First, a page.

About 40 members of local labor unions, including the International Longshoremen’s Association that serves the port, attended the event by direct invitation from the White House, and made up the largest collective group amongst the 240 attendees.
The Port of Charleston and other U.S. ports need to accommodate newer freight vessels that can carry up to three times the cargo of ordinary freighters, Biden said.
Being dredged to a depth of 50 feet will allow the Port of Charleston at all times to accommodate these high-cargo vessels, which are expected to increase in trade use following expansion of the Panama Canal, scheduled for completion in 2014.
The port is currently of a 45-foot depth, and can only accommodate “post-Panamax” vessels at high tide.
The project is still a candidate for federal funding; if realized, the dredging could be completed by 2019.
Shipments to the Port of Charleston could double by 2025, Biden said, and double again in 2040, if the dredging is done.
“Continuing investment here in Charleston is a big win for everybody.”
The proposed project has bipartisan praise, too. Both the Democrat (Rep. Jim Clyburn) and Republican (Rep. Mark Sanford) representing the Charleston region in Congress attended to show support for dredging, as did Republican Gov. Nikki Haley and Charleston’s Democrat-supporting Mayor Joe Riley.
All spoke before the vice president arrived.
Deepening the port would have a $47 billion impact on South Carolina’s economy, Haley said. “We can’t let it fail.”
Despite this bipartisan support from local officials, political division in Washington, D.C. leaves funding at a standstill currently.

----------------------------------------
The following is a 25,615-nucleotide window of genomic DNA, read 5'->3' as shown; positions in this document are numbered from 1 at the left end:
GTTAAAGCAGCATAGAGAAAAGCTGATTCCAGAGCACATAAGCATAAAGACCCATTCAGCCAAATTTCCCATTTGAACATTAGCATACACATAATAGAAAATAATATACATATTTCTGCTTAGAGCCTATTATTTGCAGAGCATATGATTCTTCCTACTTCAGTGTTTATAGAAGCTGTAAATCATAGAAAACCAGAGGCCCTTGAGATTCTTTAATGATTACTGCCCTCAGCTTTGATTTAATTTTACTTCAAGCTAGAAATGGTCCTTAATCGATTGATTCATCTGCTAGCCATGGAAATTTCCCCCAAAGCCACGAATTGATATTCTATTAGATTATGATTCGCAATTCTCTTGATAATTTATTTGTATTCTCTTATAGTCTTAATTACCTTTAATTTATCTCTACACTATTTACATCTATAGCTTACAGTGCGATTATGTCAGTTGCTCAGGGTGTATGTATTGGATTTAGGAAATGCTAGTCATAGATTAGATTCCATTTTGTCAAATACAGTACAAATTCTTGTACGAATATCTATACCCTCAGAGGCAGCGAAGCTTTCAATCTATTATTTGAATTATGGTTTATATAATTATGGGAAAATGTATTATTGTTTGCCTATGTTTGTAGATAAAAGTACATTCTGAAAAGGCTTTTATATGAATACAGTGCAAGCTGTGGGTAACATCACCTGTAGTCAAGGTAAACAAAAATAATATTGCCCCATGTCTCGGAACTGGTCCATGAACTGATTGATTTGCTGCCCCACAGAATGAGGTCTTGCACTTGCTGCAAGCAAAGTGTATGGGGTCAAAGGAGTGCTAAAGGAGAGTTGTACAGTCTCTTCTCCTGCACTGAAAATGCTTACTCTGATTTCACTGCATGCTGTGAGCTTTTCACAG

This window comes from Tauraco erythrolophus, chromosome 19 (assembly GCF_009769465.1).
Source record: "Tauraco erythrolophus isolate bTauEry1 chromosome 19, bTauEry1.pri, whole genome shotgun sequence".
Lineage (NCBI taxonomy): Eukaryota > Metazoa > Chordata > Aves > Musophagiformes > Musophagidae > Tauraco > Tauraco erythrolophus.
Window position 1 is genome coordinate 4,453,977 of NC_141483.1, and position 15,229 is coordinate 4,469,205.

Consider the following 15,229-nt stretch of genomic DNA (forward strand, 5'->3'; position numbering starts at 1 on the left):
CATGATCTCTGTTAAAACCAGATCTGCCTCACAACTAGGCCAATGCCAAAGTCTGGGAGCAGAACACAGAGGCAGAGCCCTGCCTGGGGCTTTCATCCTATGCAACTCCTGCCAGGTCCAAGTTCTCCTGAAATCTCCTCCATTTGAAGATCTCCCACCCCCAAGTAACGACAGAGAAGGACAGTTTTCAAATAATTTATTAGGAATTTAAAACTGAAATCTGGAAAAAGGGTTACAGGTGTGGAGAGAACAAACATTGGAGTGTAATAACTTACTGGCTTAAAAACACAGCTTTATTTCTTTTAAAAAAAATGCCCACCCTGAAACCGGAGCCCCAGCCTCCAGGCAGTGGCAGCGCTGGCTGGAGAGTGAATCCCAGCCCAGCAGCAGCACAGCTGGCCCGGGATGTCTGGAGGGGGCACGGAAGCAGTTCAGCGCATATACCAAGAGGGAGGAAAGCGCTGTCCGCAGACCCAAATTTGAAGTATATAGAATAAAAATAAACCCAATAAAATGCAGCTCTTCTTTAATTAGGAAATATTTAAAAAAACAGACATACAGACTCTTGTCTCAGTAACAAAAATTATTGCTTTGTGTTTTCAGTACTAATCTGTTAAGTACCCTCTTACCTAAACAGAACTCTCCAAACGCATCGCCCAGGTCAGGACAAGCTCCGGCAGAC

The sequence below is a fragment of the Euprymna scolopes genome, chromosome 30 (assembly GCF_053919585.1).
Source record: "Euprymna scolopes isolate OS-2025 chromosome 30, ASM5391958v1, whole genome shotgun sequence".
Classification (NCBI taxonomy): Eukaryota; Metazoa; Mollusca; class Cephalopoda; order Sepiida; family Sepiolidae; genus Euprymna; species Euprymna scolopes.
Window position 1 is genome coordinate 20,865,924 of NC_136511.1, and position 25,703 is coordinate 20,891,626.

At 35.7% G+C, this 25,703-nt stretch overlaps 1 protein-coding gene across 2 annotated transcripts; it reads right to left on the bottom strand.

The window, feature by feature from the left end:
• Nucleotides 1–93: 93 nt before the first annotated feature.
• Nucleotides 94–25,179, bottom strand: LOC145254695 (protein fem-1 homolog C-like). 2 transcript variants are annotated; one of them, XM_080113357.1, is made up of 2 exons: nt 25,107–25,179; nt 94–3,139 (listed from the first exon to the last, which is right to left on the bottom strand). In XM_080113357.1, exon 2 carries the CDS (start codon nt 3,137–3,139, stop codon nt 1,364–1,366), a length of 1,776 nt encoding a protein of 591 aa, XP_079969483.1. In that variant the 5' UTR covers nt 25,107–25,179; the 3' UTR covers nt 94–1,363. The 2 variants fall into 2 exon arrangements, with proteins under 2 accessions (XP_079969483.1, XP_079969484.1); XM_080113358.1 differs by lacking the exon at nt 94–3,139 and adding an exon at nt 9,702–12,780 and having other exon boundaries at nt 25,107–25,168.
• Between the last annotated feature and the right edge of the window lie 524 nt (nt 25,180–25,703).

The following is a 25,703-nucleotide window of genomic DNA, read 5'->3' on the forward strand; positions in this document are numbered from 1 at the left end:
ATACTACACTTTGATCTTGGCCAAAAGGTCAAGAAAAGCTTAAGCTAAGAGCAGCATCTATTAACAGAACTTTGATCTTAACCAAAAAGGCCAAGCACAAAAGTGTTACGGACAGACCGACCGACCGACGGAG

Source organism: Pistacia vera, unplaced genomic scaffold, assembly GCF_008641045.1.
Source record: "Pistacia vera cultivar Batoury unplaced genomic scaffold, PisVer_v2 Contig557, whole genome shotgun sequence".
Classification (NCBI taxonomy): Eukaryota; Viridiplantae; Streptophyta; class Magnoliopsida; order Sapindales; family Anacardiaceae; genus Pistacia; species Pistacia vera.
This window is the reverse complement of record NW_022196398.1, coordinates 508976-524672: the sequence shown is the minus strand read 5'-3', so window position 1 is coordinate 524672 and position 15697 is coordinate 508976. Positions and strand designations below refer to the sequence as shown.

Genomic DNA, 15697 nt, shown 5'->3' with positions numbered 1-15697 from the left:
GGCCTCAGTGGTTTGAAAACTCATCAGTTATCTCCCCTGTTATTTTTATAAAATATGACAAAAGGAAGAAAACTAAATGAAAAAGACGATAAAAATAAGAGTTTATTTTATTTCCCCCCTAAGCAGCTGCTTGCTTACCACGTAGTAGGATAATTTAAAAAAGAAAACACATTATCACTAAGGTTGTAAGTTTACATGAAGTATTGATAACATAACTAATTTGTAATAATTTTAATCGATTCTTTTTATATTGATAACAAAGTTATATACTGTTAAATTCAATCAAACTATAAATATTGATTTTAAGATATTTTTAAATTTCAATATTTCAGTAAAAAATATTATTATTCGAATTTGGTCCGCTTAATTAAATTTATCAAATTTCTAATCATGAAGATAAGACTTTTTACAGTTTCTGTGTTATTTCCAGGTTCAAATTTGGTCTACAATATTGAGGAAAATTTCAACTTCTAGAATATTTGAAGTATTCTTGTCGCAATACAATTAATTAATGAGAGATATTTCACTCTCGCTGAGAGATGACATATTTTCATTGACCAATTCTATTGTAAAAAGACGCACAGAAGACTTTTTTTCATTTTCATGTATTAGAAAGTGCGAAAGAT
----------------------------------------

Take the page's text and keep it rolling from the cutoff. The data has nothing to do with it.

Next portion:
“Failure to … dredge the Port of Charleston would be a failure of enterprise,” Clyburn said.
Last year the state legislature set aside $300 million to cover most, if not all, of the dredging cost, should the federal government fail to provide funding.
The local port is ideal in merit for the dredging, Biden said, citing its nine-percent growth in trade in just the last year as example.
“The longshoremen deserve a lot of credit” for this success, he said, extending personal thanks to Ken Riley, a national vice president of ILA and president of its local 1422 that works at the Port of Charleston.
Improvements to Charleston’s and other ports would have impact on many industries, too, said Biden, and even aid trade balance.
“Manufacturing is coming back,” he said, crediting the growth to corporations’ recognition that “American workers are three times more productive than Chinese workers.”
That industry trend could be seen locally, as well, the vice president said. “South Carolina has the finest technical education system in the world,” Biden stated, implying that improvements to the Port of Charleston could attract more businesses to the area that require skilled labor. “It’s all about jobs.”
Labor unions present at the by-invite-only event included ILA, IBEW, Plumbers & Pipefitters, CWA and USW, and representatives of the state AFL-CIO also attended.
Others invited to the event included local and state officials and members of Charleston’s Chamber of Commerce.